Baltimore Sun's Scores

  • Movies
  • TV
For 1,999 reviews, this publication has graded:
  • 55% higher than the average critic
  • 3% same as the average critic
  • 42% lower than the average critic
On average, this publication grades 1.2 points higher than other critics. (0-100 point scale)
Average Movie review score: 63
Highest review score: 100 The Class
Lowest review score: 0 The Strangers
Score distribution:
1,999 movie reviews
  1. This sophomoric film has little to do with Elvis, and everything to do with putting as much carnage as possible on screen under the guise of art, poetry, choreography, taxidermy.
    • Baltimore Sun
  2. Offers jaw-dropping visuals, but its troubling images of violence may cause this revolutionary effort to miss the evolutionary boat.
    • Baltimore Sun
  3. Bad Company is about an undercover brother, but it will never be confused with "Undercover Brother."
    • Baltimore Sun
  4. To his (Snipes) credit, there are few other stars who could breathe a degree of credibility into a film like The Art of War.
    • Baltimore Sun
  5. Misfires on nearly every possible level.
    • Baltimore Sun
  6. Never makes the Jordans' tribulations feel like anything more than yuppie angst.
  7. Regrettably, Bones is what passes for horror these days: Throw a lot of graphic, gore-filled, darkly lit stuff on the screen, and see what sticks. Discerning moviegoers should pass on the opportunity.
    • Baltimore Sun
  8. A listless, disjointed collegiate opposites-attract comedy.
  9. A film that really has no idea what it wants to be, so it tries a little of everything, and does nothing very well.
  10. An only fitfully engaging L.A. soap opera.
  11. Made is an amateur-hour buddy movie.
    • Baltimore Sun
  12. There's less here than meets the eye, not to mention the ear, nose, tongue and fingertip.
    • Baltimore Sun
  13. As each male-female relationship works itself out in ways either contrived or predictable, here's betting you wind up more disappointed than enlightened.
    • Baltimore Sun
  14. The surprise behind Town and Country isn't that the director started filming without a finished script, but that he ever thought he had the start of one.
  15. (Perry and Willis) are blown off the screen by Amanda Peet and Natasha Henstridge.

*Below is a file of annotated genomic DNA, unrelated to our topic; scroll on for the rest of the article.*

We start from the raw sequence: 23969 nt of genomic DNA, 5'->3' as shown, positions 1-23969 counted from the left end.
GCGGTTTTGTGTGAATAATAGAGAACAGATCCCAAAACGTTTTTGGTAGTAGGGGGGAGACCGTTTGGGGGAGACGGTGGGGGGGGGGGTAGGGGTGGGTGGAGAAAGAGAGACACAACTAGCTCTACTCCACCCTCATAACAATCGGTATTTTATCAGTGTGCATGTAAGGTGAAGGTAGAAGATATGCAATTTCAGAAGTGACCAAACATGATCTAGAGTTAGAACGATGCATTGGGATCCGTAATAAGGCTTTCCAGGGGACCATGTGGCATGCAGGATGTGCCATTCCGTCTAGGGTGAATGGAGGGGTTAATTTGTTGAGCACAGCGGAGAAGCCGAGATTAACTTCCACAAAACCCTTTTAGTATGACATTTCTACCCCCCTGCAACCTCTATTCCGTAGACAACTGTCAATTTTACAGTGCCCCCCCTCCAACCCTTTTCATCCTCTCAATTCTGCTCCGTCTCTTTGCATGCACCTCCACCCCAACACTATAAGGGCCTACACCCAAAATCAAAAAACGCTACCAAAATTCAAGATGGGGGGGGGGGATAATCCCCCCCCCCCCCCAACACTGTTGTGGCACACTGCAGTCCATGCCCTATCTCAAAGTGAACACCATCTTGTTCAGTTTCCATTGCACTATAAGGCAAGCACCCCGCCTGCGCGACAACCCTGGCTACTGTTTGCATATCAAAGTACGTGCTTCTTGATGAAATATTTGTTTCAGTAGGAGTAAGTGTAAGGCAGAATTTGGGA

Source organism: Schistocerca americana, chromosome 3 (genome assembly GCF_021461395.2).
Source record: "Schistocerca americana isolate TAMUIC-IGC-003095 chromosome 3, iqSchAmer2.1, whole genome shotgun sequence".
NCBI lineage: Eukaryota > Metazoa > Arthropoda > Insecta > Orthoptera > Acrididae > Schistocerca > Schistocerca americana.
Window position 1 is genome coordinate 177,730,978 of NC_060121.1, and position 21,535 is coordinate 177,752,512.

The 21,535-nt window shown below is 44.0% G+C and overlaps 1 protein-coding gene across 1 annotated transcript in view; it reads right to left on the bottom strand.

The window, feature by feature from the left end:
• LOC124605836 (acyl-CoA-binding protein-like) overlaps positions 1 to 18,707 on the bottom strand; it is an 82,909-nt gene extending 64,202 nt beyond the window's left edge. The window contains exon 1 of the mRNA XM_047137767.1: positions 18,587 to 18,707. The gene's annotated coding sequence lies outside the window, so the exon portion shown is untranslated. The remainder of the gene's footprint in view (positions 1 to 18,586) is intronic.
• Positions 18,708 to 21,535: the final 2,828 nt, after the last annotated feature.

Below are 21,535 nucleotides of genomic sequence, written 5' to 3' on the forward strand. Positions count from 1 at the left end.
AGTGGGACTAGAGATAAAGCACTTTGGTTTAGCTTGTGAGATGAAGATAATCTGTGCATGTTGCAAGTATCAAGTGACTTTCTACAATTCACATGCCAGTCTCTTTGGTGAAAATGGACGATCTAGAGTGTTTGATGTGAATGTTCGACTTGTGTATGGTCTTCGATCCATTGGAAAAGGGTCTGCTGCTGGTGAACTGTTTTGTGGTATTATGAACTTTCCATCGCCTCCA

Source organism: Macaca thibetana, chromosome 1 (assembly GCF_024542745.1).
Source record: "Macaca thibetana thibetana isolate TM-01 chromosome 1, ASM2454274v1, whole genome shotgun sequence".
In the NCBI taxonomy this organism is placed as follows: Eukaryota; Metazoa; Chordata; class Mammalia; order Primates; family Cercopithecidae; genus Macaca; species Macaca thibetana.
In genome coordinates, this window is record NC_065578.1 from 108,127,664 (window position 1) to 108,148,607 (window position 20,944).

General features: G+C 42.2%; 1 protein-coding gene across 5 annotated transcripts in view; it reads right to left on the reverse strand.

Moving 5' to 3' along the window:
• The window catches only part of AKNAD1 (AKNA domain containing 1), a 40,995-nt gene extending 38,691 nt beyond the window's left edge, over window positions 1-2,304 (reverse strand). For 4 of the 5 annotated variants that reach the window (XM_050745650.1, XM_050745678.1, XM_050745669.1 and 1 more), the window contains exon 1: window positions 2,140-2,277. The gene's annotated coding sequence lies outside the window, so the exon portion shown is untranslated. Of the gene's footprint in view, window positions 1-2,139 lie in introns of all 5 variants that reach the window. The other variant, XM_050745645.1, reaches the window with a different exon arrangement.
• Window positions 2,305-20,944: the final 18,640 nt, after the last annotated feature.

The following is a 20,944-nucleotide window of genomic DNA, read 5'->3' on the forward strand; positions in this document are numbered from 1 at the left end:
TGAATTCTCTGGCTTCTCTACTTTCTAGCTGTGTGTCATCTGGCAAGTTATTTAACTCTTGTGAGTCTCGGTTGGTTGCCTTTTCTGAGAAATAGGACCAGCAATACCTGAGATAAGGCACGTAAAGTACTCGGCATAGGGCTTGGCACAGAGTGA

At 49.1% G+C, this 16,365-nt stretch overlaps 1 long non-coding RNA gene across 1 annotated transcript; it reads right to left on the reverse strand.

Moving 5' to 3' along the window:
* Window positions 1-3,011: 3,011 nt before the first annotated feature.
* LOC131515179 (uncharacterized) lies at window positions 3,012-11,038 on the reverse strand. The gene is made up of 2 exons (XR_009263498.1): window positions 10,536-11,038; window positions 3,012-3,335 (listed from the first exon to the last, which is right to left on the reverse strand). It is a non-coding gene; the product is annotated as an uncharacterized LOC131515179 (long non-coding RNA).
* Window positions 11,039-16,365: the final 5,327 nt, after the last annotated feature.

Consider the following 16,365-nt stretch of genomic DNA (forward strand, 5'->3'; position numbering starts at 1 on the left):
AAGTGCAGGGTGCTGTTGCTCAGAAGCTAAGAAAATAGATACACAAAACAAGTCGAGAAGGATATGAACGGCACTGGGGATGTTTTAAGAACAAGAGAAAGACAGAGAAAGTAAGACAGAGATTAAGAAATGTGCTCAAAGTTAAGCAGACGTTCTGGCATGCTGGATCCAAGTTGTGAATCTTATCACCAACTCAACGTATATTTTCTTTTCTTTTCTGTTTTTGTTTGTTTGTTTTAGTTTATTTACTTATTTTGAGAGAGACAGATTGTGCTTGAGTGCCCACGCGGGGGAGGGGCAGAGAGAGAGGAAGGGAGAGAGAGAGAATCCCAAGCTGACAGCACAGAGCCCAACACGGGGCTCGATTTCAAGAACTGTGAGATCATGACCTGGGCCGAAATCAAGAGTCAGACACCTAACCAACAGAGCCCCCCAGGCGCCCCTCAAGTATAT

16. Little more than an electronic press kit for the band, produced for the benefit of its fans.
    • Baltimore Sun
  17. The movie gives us a time machine that resembles a twin-engined Mixmaster and a script that was tossed together inside one.
  18. A one-joke movie. What makes it misfire is that its one joke clashes with its one idea.
    • Baltimore Sun
  19. A visionary sort of horror movie should ponder three words: "Bram Stoker's Dracula."
    • Baltimore Sun
  20. As a spy film, The Sum of All Fears is flaccid, and as an expose of nuclear threats, there's not enough information.
  21. Crush is the kind of movie that gives friendship a bad name.
    • Baltimore Sun
  22. Manages to pretty much ignore all the strengths of the earlier film while exacerbating all its faults.
    • Baltimore Sun
  23. It's a mishmash of "The Bridge on the River Kwai," "From Here to Eternity" and "The Great Escape," with everything complex and entertaining siphoned off.
  24. Tries to be both poignant and wicked, and succeeds at neither.
    • Baltimore Sun
  25. Malkovich acts as if he's doing Shakespeare, pontificating, enunciating and generally overreaching.
    • Baltimore Sun
  26. It's supposed to be funny watching these two characters and wondering who'll be the first to start acting her age, but it's really just pitiful, watching two talented actresses...given so little to work with.
  27. No visual style, amateur effects.
  28. At some point the foul language, lascivious sight gags, references to sex toys, violence against animals and cruelty toward children simply ceases to be funny.
    • Baltimore Sun
  29. The Safety of Objects is just another stilted comic-dramatic essay examining the mold in the white bread.
  30. Strings of four-letter words are a poor substitute for dialogue, and it's not until the movie is almost over that someone realizes there's no reason, other than assumed macho posturing, for Cube's character to go after these bad guys so hard.
    • Baltimore Sun

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